Top 10 Vendors

Lastly, let’s take a look at the competitive landscape.  All of the current players on ITES-2S can be expected to compete for places on the follow-on vehicle, so a comparison of earnings on 2S can provide a slight indication of potential strength in the follow-on competition.  The chart below shows that Northrop Grumman and Lockheed Martin have both earned the most on ITES-2S, followed by a number of other companies.  Curiously, Dell Federal is missing from this list despite having acquired Perot Systems, which was an original awardee on ITES-2S.  Perot Systems had in turn acquired QSS Group, which was also originally on ITES-2S.  Dell therefore receives credit in the data for three companies on ITES-2S and still it failed to crack the top ten shown on this graphic.

Parting Thoughts

ITES-3S is expected to be even more heavily utilized than its predecessor due to the Army’s desire to push more of its IT acquisition dollars through a smaller number of contract vehicles.  Therefore, in terms of customer spending, PEO EIS is likely to put an even greater percentage of its acquisition dollars through 3S.  This makes it absolutely critical for competitors to know what EIS is working on and which kinds of solutions it wants to buy.  One important consideration here is that EIS, like customers across the DoD as a whole, will be seeking solutions that can be implemented using commercial-off-the-shelf equipment and software.  The more COTS products that bidders are able to put into their proposed solution sets, the more likely it is that EIS will give them the nod.  More importantly, if bids can be based on a COTS baseline with readily identifiable commodity IT costs, bidders will have gone a long way toward giving EIS proposal evaluators the clarity they need when evaluating responses.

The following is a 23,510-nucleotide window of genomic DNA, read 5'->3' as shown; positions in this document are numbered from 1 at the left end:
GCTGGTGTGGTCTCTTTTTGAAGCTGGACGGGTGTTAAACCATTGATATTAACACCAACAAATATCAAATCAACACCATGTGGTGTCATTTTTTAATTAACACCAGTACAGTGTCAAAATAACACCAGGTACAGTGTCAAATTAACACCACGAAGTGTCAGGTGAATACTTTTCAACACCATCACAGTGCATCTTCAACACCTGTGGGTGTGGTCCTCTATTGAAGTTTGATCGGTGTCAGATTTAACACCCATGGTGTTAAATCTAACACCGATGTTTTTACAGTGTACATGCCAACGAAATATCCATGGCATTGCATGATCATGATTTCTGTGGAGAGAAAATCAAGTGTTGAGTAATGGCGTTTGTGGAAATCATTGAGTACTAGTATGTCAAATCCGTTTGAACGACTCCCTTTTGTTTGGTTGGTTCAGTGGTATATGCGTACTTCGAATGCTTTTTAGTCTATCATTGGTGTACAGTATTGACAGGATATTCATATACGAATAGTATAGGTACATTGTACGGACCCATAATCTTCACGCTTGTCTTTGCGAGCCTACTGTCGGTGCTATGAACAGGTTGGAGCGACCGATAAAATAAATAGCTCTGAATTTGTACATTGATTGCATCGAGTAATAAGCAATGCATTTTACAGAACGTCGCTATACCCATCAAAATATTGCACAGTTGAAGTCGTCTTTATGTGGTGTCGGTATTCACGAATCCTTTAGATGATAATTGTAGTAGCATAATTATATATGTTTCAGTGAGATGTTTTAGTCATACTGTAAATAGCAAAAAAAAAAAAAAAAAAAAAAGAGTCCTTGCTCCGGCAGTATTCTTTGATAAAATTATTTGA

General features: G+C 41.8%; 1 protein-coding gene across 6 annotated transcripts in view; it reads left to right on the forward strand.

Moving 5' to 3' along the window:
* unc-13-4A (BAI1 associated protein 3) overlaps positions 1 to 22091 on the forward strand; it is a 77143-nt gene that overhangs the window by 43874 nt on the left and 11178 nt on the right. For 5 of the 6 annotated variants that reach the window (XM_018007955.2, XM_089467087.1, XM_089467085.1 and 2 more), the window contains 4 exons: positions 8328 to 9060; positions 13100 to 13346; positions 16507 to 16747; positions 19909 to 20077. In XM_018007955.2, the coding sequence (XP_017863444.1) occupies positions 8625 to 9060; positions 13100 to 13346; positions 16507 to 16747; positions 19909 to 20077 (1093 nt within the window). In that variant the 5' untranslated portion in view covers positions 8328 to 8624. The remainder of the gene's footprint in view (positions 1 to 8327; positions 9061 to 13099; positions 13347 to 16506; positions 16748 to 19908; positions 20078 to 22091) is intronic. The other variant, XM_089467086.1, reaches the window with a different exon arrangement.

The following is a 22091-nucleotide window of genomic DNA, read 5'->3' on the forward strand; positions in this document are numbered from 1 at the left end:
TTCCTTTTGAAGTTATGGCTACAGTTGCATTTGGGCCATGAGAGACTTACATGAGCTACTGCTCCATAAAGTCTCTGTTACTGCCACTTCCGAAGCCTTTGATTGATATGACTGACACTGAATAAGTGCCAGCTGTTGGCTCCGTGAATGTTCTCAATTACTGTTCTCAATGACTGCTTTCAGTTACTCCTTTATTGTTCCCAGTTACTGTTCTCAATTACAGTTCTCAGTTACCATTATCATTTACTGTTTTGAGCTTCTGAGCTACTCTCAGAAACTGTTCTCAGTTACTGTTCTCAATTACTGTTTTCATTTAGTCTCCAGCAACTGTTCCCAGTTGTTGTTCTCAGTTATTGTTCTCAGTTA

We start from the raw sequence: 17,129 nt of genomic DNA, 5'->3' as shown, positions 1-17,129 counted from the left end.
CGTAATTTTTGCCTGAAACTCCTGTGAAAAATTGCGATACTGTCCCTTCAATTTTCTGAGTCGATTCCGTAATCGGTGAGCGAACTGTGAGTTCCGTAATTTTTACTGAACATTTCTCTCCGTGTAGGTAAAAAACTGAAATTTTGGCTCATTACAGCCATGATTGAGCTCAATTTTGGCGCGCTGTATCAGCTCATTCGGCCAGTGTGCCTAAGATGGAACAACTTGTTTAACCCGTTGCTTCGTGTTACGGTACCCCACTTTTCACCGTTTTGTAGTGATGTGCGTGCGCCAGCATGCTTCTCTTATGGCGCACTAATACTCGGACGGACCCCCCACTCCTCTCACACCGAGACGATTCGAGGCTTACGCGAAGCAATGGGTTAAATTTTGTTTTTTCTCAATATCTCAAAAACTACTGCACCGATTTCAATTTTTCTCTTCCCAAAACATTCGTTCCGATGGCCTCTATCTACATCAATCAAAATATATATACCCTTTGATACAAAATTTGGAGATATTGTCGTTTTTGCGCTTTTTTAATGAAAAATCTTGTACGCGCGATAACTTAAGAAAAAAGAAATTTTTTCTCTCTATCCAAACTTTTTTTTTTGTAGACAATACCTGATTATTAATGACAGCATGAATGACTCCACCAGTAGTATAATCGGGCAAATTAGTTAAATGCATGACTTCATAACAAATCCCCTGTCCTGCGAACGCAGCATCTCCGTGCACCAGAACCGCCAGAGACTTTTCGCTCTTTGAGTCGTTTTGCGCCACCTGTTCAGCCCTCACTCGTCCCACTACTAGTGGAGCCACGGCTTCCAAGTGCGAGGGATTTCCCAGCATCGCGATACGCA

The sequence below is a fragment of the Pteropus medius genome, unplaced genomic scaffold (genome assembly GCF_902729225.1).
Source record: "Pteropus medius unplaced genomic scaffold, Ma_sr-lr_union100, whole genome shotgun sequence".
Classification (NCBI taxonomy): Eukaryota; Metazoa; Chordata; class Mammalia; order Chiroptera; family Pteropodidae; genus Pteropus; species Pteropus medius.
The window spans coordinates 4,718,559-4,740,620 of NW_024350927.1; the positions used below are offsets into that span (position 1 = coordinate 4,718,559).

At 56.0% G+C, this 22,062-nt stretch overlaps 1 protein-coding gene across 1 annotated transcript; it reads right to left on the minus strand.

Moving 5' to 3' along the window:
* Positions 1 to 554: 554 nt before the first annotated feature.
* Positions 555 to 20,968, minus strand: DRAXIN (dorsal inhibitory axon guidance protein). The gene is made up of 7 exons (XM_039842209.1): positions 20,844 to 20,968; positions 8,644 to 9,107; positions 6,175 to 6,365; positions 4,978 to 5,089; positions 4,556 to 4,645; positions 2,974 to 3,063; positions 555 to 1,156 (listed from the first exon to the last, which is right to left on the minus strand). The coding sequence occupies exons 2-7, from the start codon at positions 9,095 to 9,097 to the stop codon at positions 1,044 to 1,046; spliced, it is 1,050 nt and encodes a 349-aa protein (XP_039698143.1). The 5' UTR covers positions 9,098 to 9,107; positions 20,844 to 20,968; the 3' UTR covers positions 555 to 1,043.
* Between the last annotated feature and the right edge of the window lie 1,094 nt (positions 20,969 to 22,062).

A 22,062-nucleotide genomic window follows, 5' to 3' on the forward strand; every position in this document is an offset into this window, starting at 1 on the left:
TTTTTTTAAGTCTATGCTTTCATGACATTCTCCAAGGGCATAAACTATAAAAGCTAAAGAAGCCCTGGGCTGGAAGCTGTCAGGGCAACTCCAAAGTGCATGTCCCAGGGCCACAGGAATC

For more detailed analysis of task order contract vehicles used in the federal IT market, see Federal Industry Analysis’ new report Federal Information Technology Task Order Vehicle Trends.

 

 

 

Federal Fourth Quarter FY 2014 – What Will Agencies Be Buying?

Making the most of the traditional “federal busy season” requires understanding and preparation on the part of federal contractor firms and that includes understanding what is needed and what is typically purchased. Spending in the final weeks of the fiscal year is often viewed as predominantly transactional in nature, with a focus on commodities. But is this actually the case?

This entry continues a series of posts around agency contracted spending in the fourth and final quarter (Q4) of the federal fiscal year (FY), which has increasingly been the busiest quarter of the year, with September being the busiest month of the quarter. Recently, I highlighted which agencies are ramping up for September to spend large sums of money on IT contracts, averaging to more than $17 billion each September over the last five years.

This week I wanted to outline the broad product or service areas that agencies are buying in Q4. When contracts are recorded in the Federal Procurement Data System (FPDS) they are assigned a Product of Service Code (PSC) to designate what is being purchased on that contract transaction.